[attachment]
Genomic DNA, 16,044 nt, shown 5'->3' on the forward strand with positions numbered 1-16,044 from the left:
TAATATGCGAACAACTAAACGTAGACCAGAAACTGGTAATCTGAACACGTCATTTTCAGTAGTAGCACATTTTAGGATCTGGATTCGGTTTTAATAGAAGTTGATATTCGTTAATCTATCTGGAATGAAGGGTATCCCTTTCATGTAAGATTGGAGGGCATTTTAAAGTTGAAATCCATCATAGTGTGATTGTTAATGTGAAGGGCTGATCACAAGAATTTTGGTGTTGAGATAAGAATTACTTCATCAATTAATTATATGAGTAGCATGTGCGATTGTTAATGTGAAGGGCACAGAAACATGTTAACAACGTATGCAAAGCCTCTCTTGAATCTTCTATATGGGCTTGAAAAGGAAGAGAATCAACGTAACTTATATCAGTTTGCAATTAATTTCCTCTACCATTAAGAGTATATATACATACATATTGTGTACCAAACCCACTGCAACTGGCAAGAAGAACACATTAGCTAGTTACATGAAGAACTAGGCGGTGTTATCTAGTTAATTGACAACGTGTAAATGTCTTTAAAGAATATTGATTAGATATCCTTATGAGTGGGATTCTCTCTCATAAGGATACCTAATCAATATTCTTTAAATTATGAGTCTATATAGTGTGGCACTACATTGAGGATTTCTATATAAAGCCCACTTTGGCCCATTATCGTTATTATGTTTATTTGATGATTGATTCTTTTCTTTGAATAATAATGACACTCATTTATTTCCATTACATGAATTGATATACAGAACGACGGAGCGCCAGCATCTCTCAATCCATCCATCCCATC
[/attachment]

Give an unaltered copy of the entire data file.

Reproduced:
Genomic DNA, 16,044 nt, shown 5'->3' on the forward strand with positions numbered 1-16,044 from the left:
TAATATGCGAACAACTAAACGTAGACCAGAAACTGGTAATCTGAACACGTCATTTTCAGTAGTAGCACATTTTAGGATCTGGATTCGGTTTTAATAGAAGTTGATATTCGTTAATCTATCTGGAATGAAGGGTATCCCTTTCATGTAAGATTGGAGGGCATTTTAAAGTTGAAATCCATCATAGTGTGATTGTTAATGTGAAGGGCTGATCACAAGAATTTTGGTGTTGAGATAAGAATTACTTCATCAATTAATTATATGAGTAGCATGTGCGATTGTTAATGTGAAGGGCACAGAAACATGTTAACAACGTATGCAAAGCCTCTCTTGAATCTTCTATATGGGCTTGAAAAGGAAGAGAATCAACGTAACTTATATCAGTTTGCAATTAATTTCCTCTACCATTAAGAGTATATATACATACATATTGTGTACCAAACCCACTGCAACTGGCAAGAAGAACACATTAGCTAGTTACATGAAGAACTAGGCGGTGTTATCTAGTTAATTGACAACGTGTAAATGTCTTTAAAGAATATTGATTAGATATCCTTATGAGTGGGATTCTCTCTCATAAGGATACCTAATCAATATTCTTTAAATTATGAGTCTATATAGTGTGGCACTACATTGAGGATTTCTATATAAAGCCCACTTTGGCCCATTATCGTTATTATGTTTATTTGATGATTGATTCTTTTCTTTGAATAATAATGACACTCATTTATTTCCATTACATGAATTGATATACAGAACGACGGAGCGCCAGCATCTCTCAATCCATCCATCCCATC